The Estate Grounds and Other Beasts

“Hey, check out my new joke,” Griffin said.  He did wait for Talon’s reply.  “What did the train engineer say when Electricity asked him how long it would take to move through the tunnel?  ‘Don’t ask me, I’m not a conductor.'”

Talon continued on her path without response.

“Oh, come on now, that was funny,” Griffin pleaded with a shout over his shoulder to the trailing Talon.

“Not really the best time for jokes,” Talon said.

Indeed, the timing of the joke left much to be desired.  The two were scaling the high granite walls of a palatial estate thought to house the villain who had long been a thorn in their sides.

“Where’d you get the grappling hook for this mission anyway?” Griffin asked.

“Do you know nothing of the art of silence?” Talon shot back with a terse whisper.  Griffin shrugged, but Talon’s tone was not lost on him.  The remainder of the climb was spent in quiet.  Once the wall was scaled they both knew silence was not a likely option.

“There are no guards,” Talon said as Griffin pulled her over the wall.

“If we’re in the right place I doubt the guards will be human,” Griffin said, half laughing.  He hoped to be wrong.

Talon grimaced and the pair set about taking the nearby stairs to the pristine grass below.  The slight curves and bumps in the yard played a nasty trick on the eye and the lawn seemed endless.  If not for an ornate fountain, flanked by ornately carved marble statues and lit by gas lamps, the feat of crossing the yard may have felt impossible.

The mansion filled the horizon.  Barred windows on each of its four floors, tall granite walls and a gravel drive made it look more like a castle than a simple home.  The two knew not who lived here, but clues found at the ferry crossing and the cottage led them to this spot, this one mansion.  There was no way to know if they had stumbled upon a red herring or an actual lead, but stopping this villain was job one.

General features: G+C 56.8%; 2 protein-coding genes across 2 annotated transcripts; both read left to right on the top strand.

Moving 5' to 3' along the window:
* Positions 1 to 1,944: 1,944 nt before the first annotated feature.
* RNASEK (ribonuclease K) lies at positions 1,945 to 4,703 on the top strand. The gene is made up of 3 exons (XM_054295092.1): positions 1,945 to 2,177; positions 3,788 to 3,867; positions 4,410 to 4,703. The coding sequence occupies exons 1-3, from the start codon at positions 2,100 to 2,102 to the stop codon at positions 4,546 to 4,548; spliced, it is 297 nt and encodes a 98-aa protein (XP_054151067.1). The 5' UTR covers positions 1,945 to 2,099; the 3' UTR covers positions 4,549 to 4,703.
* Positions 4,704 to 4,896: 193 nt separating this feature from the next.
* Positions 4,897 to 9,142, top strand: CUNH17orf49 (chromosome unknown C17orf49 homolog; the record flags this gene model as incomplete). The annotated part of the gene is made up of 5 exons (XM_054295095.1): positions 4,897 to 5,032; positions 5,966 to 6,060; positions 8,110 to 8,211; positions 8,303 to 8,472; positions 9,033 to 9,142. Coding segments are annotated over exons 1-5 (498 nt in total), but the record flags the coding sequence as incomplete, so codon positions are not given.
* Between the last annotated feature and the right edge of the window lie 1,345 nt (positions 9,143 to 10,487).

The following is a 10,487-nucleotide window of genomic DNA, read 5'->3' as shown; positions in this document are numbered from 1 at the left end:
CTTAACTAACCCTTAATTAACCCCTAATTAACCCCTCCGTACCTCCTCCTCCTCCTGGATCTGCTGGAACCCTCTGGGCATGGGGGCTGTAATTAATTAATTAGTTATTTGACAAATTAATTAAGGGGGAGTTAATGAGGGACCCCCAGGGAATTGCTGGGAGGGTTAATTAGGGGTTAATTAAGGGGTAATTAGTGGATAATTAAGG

The pair ran, bent at their wastes to keep a low profile, and made way for the kitchen entrance.  Only the flickering light from the gas lamps shined on them.  The house rested completely dark.

Passing the fountain, Griffin noted the intricacies of the marble carvings.  “Those look real,” he whispered to Talon.

She looked at the fountain just in time to see the statues move.  “You had to say something, yeah?” She chided Griffin.

The ground beneath their feet rumbled and shook.  The very grass had turned against them.  It moved up and down like waves in the ocean.  Talon and Griffin fell and scrambled to get away from the fountain.

The fountain had grown while the waves toppled the adventurers.  It stood a dozen feet taller now and the four statues screamed at the fallen heroes below.  Still stuck to their positions though, the statues could do little more than scream.  The real terror was only starting to emerge.  The center of the fountain, formerly an innocuous pillar circulating water from top to bottom, had grown a monstrous mouth and a half dozen eyes.  It could see in every direction, but it only cared to watch the two hapless mortals clamor away from it as the earth kept them in place.

“I think it’s laughing at us,” Griffin said hearing a rhythmic boom come from the fountain.  He was no closer to standing on his own two feet.

“At least we’re in the right spot,” Talon said.  She reached her hand out to Griffin.  With their combined force they were able to move a little faster to escape the rippling earth.